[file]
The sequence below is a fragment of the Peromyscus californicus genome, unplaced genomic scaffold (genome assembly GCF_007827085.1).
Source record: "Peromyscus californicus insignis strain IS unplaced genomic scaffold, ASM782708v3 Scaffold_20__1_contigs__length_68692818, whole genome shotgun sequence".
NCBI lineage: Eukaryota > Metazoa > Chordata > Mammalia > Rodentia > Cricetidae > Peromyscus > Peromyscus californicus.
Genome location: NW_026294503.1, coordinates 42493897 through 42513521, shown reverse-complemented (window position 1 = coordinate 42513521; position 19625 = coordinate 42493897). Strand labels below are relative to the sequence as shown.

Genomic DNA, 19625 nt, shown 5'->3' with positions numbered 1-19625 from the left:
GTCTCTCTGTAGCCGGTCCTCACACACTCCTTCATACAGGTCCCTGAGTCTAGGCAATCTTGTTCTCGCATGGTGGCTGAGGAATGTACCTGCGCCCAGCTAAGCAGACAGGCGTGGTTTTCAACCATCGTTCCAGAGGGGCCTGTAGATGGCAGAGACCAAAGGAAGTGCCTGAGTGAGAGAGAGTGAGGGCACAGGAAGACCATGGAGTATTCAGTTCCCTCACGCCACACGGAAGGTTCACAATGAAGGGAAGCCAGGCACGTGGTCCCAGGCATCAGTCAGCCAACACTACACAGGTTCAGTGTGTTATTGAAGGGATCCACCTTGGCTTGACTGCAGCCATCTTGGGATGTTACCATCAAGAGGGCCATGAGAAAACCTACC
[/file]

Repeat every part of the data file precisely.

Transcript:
The sequence below is a fragment of the Peromyscus californicus genome, unplaced genomic scaffold (genome assembly GCF_007827085.1).
Source record: "Peromyscus californicus insignis strain IS unplaced genomic scaffold, ASM782708v3 Scaffold_20__1_contigs__length_68692818, whole genome shotgun sequence".
NCBI lineage: Eukaryota > Metazoa > Chordata > Mammalia > Rodentia > Cricetidae > Peromyscus > Peromyscus californicus.
Genome location: NW_026294503.1, coordinates 42493897 through 42513521, shown reverse-complemented (window position 1 = coordinate 42513521; position 19625 = coordinate 42493897). Strand labels below are relative to the sequence as shown.

Genomic DNA, 19625 nt, shown 5'->3' with positions numbered 1-19625 from the left:
GTCTCTCTGTAGCCGGTCCTCACACACTCCTTCATACAGGTCCCTGAGTCTAGGCAATCTTGTTCTCGCATGGTGGCTGAGGAATGTACCTGCGCCCAGCTAAGCAGACAGGCGTGGTTTTCAACCATCGTTCCAGAGGGGCCTGTAGATGGCAGAGACCAAAGGAAGTGCCTGAGTGAGAGAGAGTGAGGGCACAGGAAGACCATGGAGTATTCAGTTCCCTCACGCCACACGGAAGGTTCACAATGAAGGGAAGCCAGGCACGTGGTCCCAGGCATCAGTCAGCCAACACTACACAGGTTCAGTGTGTTATTGAAGGGATCCACCTTGGCTTGACTGCAGCCATCTTGGGATGTTACCATCAAGAGGGCCATGAGAAAACCTACC